about a year ago
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Internet Explorer 0-day Attacks On US Nuke Workers Hit 9 Other Sites

Onymous Coward plain shoddy, and v. others? (157 comments)

I used to see Internet Explorer as the devil, so full of holes it would result in your Windows box needing a reinstall every couple months.

I was aggressively advocating switching from IE around the apex of this curve, and overjoyed as it plummeted.

Are my prior impression about IE being buggy and dangerous still valid? Has IE cleaned up any? I get the impression it has.

And I was pushing folks to use Firefox as the alternative. How does Firefox compare to IE now? I get the impression IE is still a bad choice for a number of reasons, but also that Firefox is itself playing a game of clean-up after bloat issues.

Basically, at this point I'll push folks to use any browser that's not dominant. Get it? Fragmented influence in browser protocols means we get standards and standards compliance instead of the nightmare incompatibilities from intentional protocol "extending" and corrupting that MS and NS were pushing in their bids for complete control.

Makes me want to go back to the 2003 Slashdot posts to identify the IE advocates so I can publicly shame them now.

about a year ago
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Internet Explorer 0-day Attacks On US Nuke Workers Hit 9 Other Sites

Onymous Coward Re:Hold Microsoft Responsible (157 comments)

Yeah, that's the problem with a truly free market. Consumers are stupid and inattentive, corporations are clever and evasive.

If every consumer were Ralph Nader I'd be a free market zealot. As that's not the case we have to find a different way to assure corporations behave themselves.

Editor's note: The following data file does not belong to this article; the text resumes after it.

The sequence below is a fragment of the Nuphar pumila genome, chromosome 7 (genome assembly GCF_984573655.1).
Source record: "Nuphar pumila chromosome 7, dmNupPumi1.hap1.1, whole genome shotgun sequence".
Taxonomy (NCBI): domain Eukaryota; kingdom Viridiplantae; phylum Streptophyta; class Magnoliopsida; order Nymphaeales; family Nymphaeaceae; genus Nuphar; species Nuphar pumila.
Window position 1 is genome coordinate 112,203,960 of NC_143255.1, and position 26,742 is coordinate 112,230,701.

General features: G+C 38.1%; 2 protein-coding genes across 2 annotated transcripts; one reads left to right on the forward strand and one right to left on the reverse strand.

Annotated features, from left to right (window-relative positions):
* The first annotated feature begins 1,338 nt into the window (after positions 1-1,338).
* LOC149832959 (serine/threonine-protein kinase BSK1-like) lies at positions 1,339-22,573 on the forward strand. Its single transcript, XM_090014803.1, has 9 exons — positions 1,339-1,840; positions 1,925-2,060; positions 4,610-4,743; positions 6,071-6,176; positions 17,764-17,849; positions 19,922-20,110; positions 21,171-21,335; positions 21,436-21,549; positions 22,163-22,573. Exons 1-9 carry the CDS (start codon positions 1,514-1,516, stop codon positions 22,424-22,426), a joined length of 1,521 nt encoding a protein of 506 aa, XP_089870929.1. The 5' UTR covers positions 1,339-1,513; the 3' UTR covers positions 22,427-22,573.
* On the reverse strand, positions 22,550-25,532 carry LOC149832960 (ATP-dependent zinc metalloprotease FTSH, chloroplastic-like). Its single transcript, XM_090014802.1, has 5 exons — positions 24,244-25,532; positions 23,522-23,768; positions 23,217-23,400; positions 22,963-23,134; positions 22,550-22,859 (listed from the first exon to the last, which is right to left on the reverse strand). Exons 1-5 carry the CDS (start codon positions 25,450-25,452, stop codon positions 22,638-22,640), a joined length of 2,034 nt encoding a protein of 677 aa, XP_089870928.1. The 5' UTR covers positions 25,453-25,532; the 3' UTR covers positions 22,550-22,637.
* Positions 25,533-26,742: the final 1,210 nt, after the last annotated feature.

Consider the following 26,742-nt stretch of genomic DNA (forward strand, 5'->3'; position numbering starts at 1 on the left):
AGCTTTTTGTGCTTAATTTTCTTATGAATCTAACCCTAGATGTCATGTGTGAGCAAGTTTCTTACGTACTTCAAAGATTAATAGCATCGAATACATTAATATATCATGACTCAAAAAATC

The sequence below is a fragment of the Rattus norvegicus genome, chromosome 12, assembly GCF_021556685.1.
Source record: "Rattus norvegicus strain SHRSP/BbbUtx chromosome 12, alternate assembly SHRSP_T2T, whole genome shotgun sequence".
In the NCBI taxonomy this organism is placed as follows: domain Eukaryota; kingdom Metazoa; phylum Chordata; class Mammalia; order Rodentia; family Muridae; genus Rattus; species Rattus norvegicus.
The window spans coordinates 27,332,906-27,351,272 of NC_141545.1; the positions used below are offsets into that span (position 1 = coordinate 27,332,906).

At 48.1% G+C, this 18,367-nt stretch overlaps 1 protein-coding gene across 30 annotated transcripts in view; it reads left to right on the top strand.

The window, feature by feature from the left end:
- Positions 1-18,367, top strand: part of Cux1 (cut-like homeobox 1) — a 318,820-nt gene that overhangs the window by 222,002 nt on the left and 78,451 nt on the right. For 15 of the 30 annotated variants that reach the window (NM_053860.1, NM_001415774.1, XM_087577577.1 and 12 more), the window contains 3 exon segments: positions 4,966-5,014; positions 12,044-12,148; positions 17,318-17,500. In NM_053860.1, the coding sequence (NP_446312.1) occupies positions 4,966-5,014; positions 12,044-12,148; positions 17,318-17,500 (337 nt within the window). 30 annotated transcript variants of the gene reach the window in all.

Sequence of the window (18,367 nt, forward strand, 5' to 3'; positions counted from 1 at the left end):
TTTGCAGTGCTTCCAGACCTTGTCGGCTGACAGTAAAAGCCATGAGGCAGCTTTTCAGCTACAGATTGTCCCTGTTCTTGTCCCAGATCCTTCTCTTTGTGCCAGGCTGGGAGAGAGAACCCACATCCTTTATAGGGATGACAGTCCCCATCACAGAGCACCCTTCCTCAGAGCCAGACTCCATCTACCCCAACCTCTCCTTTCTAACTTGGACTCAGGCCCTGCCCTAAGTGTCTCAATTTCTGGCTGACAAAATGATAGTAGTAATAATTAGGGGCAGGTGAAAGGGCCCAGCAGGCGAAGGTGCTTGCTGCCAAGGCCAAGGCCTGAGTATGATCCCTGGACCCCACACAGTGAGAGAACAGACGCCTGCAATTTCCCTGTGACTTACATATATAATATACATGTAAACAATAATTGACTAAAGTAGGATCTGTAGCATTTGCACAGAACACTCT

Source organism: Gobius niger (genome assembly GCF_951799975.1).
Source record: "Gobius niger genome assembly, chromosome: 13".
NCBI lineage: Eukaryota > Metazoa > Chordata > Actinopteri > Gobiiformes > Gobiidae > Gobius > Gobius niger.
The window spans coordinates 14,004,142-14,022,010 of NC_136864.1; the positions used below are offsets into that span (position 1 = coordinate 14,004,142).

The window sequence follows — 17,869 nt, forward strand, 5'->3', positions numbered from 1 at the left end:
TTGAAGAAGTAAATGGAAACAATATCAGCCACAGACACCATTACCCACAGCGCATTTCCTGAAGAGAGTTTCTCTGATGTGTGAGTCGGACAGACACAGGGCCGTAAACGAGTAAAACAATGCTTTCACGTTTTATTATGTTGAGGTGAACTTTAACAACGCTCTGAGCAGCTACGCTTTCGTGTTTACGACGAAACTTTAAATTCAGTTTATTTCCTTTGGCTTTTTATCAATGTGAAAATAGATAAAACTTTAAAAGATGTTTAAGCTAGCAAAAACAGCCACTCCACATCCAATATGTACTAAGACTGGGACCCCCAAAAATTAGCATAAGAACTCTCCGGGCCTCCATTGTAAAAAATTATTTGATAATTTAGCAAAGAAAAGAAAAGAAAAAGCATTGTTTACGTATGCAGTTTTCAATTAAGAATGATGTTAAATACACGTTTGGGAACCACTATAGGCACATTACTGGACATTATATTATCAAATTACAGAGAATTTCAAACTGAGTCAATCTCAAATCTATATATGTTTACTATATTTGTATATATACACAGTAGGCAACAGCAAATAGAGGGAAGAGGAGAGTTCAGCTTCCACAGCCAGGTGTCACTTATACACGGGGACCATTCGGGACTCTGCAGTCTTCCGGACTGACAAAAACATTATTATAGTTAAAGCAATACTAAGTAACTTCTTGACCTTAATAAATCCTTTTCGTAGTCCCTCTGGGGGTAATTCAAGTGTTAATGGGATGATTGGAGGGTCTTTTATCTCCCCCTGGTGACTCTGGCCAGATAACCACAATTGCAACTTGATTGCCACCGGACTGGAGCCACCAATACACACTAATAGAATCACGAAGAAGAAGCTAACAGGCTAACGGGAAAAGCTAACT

about a year ago
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NIMH Distances Itself From DSM Categories, Shifts Funding To New Approaches

Onymous Coward Re:About time! (185 comments)

I think maybe you have a naive or incomplete view.

You don't think big pharma do tons of their own drug discovery? They just get leads from academia?

If I ran a pharmaceutical company I wouldn't let you anywhere near executive management or the board. You don't get it. The idea of me-too drug development would totally blindside you.

about a year ago
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Bill Gates: iPad Users Are Frustrated They Can't Type Or Create Documents

Onymous Coward smartphone as "desktop" works (618 comments)

An "office" computer and thin client is a different use scenario from a server. Yeah, he did make a bad comparison, but don't let that steer you off into the weeds. "Real work" and "PC replacement" as he termed it is meant to describe "office" activity. I use my desktop to do email and office document handling and to connect to servers. I don't run servers on my desktop (at work).

The point he's making is that the work he does is handled fine by smartphone-level computing power. You just need good Human Interface Devices and display.

http://www.pcmag.com/slideshow_viewer/0,3253,l=208344&a=208341&po=8,00.asp

about a year ago
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OpenBSD 5.3 Released

Onymous Coward Re:Where is the OpenBSD online community? (109 comments)

I don't think it's hard to find examples of Theo being contemptuous outside of handling an indolent noob.

Since both emacs and gcc contain code inside them which permit them to
compile and run on commercial operating systems which are non-free,
you are a slimy hypocrite.

Stallman isn't a noob. He has a different perspective from Theo, obviously. Any reason not to be a gentleman about it?

And, contempt for indolent noobs, as it turns out, is still counterproductive. Because contempt by itself is counterproductive.